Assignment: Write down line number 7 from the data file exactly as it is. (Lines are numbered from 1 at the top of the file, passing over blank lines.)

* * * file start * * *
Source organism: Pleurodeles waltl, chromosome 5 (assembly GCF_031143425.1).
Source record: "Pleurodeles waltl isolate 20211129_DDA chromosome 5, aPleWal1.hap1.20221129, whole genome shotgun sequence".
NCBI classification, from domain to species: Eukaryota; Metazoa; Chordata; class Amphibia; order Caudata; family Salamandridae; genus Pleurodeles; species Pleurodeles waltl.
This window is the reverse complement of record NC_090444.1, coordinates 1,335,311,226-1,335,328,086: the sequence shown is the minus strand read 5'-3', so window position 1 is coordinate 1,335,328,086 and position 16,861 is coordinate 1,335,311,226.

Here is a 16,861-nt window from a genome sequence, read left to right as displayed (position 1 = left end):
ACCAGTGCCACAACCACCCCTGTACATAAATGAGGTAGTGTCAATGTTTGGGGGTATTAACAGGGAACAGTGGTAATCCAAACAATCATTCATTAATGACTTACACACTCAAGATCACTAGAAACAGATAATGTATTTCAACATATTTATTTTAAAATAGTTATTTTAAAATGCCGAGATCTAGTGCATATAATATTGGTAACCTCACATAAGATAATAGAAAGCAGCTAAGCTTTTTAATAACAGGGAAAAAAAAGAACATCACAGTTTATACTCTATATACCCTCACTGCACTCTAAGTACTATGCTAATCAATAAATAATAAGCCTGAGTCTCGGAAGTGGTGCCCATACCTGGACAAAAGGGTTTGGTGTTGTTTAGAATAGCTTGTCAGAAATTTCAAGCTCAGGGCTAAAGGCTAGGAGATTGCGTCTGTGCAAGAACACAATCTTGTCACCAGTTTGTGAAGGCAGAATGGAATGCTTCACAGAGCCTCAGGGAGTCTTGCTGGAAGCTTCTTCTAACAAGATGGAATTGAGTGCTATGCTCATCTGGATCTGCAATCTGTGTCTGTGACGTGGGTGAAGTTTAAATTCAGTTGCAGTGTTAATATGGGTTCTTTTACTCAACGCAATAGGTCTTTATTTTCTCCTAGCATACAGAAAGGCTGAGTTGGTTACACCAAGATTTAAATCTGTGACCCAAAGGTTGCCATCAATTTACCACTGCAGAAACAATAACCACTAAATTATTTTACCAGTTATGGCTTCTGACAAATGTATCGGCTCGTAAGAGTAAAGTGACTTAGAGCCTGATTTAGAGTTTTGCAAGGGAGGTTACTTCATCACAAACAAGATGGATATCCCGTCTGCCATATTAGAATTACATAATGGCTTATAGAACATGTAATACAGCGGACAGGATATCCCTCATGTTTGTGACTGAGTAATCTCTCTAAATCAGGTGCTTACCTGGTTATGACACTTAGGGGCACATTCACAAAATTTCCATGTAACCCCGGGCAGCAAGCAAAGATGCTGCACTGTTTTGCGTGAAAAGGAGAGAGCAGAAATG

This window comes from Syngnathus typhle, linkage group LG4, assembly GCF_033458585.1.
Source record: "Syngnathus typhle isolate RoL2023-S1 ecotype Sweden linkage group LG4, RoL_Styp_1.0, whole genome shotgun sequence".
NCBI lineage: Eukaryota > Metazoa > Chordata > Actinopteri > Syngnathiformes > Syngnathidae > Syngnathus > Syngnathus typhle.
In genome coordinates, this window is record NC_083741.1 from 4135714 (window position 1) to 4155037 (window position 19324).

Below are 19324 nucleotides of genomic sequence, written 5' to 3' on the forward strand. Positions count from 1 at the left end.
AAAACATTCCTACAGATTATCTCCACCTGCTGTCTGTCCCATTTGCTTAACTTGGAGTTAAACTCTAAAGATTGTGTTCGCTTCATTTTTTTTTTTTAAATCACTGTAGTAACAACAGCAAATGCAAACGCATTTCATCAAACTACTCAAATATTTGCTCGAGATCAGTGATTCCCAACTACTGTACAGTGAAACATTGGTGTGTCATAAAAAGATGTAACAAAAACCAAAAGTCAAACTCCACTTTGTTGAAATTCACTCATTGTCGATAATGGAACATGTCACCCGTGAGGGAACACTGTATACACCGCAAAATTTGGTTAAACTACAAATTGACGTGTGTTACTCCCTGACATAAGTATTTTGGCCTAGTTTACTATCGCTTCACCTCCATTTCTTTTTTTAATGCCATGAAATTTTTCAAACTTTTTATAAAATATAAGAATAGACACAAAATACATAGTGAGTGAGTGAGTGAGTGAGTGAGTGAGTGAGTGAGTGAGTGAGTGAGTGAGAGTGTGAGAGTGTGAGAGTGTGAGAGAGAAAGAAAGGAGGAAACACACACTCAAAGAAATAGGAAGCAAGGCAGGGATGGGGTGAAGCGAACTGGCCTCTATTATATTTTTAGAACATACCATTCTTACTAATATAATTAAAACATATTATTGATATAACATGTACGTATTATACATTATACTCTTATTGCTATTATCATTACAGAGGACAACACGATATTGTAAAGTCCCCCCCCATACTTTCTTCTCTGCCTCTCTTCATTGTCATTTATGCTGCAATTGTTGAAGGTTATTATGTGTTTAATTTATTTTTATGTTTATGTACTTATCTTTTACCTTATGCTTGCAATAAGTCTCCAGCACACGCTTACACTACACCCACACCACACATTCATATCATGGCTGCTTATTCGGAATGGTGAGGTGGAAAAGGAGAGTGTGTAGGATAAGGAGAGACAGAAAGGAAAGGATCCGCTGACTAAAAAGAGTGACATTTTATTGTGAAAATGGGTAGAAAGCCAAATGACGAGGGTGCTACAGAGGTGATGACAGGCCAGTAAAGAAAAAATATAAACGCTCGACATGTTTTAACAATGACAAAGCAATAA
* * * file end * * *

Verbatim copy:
This window comes from Syngnathus typhle, linkage group LG4, assembly GCF_033458585.1.